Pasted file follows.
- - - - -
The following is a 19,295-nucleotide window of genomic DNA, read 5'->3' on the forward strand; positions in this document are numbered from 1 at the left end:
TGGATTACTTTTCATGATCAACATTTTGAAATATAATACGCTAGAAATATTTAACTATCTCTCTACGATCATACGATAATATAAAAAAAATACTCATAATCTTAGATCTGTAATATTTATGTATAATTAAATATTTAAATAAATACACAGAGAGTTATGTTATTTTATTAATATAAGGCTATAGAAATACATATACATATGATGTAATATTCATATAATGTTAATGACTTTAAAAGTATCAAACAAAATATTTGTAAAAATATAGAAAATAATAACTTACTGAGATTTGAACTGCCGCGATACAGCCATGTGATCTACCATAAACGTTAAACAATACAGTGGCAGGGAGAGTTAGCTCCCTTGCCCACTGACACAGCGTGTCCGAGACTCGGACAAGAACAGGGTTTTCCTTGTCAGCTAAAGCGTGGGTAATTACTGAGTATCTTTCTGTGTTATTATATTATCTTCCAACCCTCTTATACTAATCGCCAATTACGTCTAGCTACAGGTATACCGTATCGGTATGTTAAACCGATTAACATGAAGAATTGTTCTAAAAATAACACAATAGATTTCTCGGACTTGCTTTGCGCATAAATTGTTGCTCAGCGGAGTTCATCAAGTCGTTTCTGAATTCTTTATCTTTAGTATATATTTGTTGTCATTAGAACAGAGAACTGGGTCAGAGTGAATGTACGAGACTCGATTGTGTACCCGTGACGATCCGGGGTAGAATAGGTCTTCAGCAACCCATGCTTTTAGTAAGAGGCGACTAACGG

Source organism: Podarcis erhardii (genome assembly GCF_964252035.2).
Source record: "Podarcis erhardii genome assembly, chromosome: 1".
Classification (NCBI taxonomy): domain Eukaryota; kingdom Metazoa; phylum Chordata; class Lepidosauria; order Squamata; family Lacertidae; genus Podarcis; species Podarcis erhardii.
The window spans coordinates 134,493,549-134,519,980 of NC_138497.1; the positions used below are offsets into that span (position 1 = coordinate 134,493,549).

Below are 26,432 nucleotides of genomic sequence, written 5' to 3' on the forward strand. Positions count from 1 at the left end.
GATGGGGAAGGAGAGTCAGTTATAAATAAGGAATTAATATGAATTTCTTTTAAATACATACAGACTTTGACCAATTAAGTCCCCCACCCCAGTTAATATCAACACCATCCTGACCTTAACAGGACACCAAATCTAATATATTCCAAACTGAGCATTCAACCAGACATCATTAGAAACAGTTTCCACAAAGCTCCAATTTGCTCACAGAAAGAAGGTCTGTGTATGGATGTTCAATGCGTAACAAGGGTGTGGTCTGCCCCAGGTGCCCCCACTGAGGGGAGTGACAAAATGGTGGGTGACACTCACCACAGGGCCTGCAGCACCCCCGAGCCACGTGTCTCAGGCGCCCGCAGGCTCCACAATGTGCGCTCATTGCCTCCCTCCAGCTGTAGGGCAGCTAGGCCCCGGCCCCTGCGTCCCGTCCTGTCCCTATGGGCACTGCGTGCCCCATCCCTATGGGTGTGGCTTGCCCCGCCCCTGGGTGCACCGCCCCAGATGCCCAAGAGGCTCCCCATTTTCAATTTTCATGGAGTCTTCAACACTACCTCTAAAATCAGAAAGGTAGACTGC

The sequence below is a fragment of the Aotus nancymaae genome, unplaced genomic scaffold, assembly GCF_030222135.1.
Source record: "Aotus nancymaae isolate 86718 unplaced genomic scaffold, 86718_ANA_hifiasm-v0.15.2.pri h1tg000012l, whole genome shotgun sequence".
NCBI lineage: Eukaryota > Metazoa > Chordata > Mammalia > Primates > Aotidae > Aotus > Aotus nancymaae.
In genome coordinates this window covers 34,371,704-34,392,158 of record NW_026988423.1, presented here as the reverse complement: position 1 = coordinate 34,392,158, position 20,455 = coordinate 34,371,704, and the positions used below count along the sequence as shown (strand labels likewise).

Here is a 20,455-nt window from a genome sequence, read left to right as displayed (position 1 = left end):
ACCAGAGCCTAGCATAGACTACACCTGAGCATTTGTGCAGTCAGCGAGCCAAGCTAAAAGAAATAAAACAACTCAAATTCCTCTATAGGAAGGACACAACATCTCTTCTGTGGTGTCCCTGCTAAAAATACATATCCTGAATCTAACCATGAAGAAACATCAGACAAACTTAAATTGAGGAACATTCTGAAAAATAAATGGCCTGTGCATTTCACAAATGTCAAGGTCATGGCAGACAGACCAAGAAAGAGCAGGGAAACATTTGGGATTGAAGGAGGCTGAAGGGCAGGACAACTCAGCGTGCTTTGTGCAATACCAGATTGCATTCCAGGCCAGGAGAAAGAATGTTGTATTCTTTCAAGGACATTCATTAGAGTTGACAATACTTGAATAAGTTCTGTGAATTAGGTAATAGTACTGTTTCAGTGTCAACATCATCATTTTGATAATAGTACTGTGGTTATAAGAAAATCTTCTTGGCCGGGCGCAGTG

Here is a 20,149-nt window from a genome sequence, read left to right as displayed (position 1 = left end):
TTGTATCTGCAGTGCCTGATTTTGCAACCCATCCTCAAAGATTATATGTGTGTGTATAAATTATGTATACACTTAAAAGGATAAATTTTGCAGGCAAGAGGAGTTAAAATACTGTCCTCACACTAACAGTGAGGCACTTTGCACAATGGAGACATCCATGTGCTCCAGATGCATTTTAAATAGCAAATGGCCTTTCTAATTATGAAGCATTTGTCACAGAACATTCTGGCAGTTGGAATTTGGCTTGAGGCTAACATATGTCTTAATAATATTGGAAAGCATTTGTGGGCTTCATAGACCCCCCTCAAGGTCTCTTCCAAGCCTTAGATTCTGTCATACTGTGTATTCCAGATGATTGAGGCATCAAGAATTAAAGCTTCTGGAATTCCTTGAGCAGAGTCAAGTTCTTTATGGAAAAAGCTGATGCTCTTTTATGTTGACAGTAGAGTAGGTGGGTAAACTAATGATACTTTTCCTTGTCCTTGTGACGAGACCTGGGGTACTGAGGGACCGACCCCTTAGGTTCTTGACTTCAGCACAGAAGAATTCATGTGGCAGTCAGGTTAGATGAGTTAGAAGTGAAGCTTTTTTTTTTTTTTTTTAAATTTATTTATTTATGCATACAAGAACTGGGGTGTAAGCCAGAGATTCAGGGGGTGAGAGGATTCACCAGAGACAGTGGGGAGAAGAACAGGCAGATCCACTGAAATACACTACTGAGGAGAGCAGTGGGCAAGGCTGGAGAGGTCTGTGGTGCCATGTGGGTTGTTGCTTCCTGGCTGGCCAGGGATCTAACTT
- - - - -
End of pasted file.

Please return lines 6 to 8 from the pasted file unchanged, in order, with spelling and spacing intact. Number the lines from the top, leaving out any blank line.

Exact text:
The window spans coordinates 134,493,549-134,519,980 of NC_138497.1; the positions used below are offsets into that span (position 1 = coordinate 134,493,549).

Below are 26,432 nucleotides of genomic sequence, written 5' to 3' on the forward strand. Positions count from 1 at the left end.
GATGGGGAAGGAGAGTCAGTTATAAATAAGGAATTAATATGAATTTCTTTTAAATACATACAGACTTTGACCAATTAAGTCCCCCACCCCAGTTAATATCAACACCATCCTGACCTTAACAGGACACCAAATCTAATATATTCCAAACTGAGCATTCAACCAGACATCATTAGAAACAGTTTCCACAAAGCTCCAATTTGCTCACAGAAAGAAGGTCTGTGTATGGATGTTCAATGCGTAACAAGGGTGTGGTCTGCCCCAGGTGCCCCCACTGAGGGGAGTGACAAAATGGTGGGTGACACTCACCACAGGGCCTGCAGCACCCCCGAGCCACGTGTCTCAGGCGCCCGCAGGCTCCACAATGTGCGCTCATTGCCTCCCTCCAGCTGTAGGGCAGCTAGGCCCCGGCCCCTGCGTCCCGTCCTGTCCCTATGGGCACTGCGTGCCCCATCCCTATGGGTGTGGCTTGCCCCGCCCCTGGGTGCACCGCCCCAGATGCCCAAGAGGCTCCCCATTTTCAATTTTCATGGAGTCTTCAACACTACCTCTAAAATCAGAAAGGTAGACTGC